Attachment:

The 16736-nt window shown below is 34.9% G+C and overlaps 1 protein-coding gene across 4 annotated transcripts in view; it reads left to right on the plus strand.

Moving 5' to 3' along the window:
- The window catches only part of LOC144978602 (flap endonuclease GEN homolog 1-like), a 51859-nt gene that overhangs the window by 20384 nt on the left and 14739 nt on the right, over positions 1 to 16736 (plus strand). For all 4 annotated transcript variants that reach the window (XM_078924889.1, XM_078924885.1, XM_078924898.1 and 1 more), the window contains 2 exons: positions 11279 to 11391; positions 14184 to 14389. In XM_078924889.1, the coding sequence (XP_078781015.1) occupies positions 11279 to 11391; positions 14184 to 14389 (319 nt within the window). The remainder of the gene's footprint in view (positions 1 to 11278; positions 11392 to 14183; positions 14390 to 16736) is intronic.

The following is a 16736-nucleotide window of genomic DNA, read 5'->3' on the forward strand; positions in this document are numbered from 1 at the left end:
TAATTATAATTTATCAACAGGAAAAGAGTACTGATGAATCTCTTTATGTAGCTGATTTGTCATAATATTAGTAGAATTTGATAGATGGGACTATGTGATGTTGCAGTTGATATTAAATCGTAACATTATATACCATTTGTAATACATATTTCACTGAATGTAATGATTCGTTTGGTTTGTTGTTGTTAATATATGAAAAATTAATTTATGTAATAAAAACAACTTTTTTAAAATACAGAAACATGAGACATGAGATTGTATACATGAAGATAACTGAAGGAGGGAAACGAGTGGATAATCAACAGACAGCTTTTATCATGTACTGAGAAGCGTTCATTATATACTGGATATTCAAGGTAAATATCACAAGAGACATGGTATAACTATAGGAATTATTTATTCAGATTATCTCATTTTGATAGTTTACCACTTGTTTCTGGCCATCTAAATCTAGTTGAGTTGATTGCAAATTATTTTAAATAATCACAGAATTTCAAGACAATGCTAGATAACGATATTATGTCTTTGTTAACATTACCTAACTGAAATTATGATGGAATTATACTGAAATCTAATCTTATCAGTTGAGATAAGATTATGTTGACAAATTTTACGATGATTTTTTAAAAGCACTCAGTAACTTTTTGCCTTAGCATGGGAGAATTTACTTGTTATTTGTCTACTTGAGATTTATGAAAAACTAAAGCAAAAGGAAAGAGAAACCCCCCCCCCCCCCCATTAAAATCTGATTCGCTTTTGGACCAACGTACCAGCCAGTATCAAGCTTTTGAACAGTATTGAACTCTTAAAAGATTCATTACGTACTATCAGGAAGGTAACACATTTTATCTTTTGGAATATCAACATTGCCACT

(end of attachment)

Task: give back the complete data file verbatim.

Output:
The 16736-nt window shown below is 34.9% G+C and overlaps 1 protein-coding gene across 4 annotated transcripts in view; it reads left to right on the plus strand.

Moving 5' to 3' along the window:
- The window catches only part of LOC144978602 (flap endonuclease GEN homolog 1-like), a 51859-nt gene that overhangs the window by 20384 nt on the left and 14739 nt on the right, over positions 1 to 16736 (plus strand). For all 4 annotated transcript variants that reach the window (XM_078924889.1, XM_078924885.1, XM_078924898.1 and 1 more), the window contains 2 exons: positions 11279 to 11391; positions 14184 to 14389. In XM_078924889.1, the coding sequence (XP_078781015.1) occupies positions 11279 to 11391; positions 14184 to 14389 (319 nt within the window). The remainder of the gene's footprint in view (positions 1 to 11278; positions 11392 to 14183; positions 14390 to 16736) is intronic.

The following is a 16736-nucleotide window of genomic DNA, read 5'->3' on the forward strand; positions in this document are numbered from 1 at the left end:
TAATTATAATTTATCAACAGGAAAAGAGTACTGATGAATCTCTTTATGTAGCTGATTTGTCATAATATTAGTAGAATTTGATAGATGGGACTATGTGATGTTGCAGTTGATATTAAATCGTAACATTATATACCATTTGTAATACATATTTCACTGAATGTAATGATTCGTTTGGTTTGTTGTTGTTAATATATGAAAAATTAATTTATGTAATAAAAACAACTTTTTTAAAATACAGAAACATGAGACATGAGATTGTATACATGAAGATAACTGAAGGAGGGAAACGAGTGGATAATCAACAGACAGCTTTTATCATGTACTGAGAAGCGTTCATTATATACTGGATATTCAAGGTAAATATCACAAGAGACATGGTATAACTATAGGAATTATTTATTCAGATTATCTCATTTTGATAGTTTACCACTTGTTTCTGGCCATCTAAATCTAGTTGAGTTGATTGCAAATTATTTTAAATAATCACAGAATTTCAAGACAATGCTAGATAACGATATTATGTCTTTGTTAACATTACCTAACTGAAATTATGATGGAATTATACTGAAATCTAATCTTATCAGTTGAGATAAGATTATGTTGACAAATTTTACGATGATTTTTTAAAAGCACTCAGTAACTTTTTGCCTTAGCATGGGAGAATTTACTTGTTATTTGTCTACTTGAGATTTATGAAAAACTAAAGCAAAAGGAAAGAGAAACCCCCCCCCCCCCCCATTAAAATCTGATTCGCTTTTGGACCAACGTACCAGCCAGTATCAAGCTTTTGAACAGTATTGAACTCTTAAAAGATTCATTACGTACTATCAGGAAGGTAACACATTTTATCTTTTGGAATATCAACATTGCCACT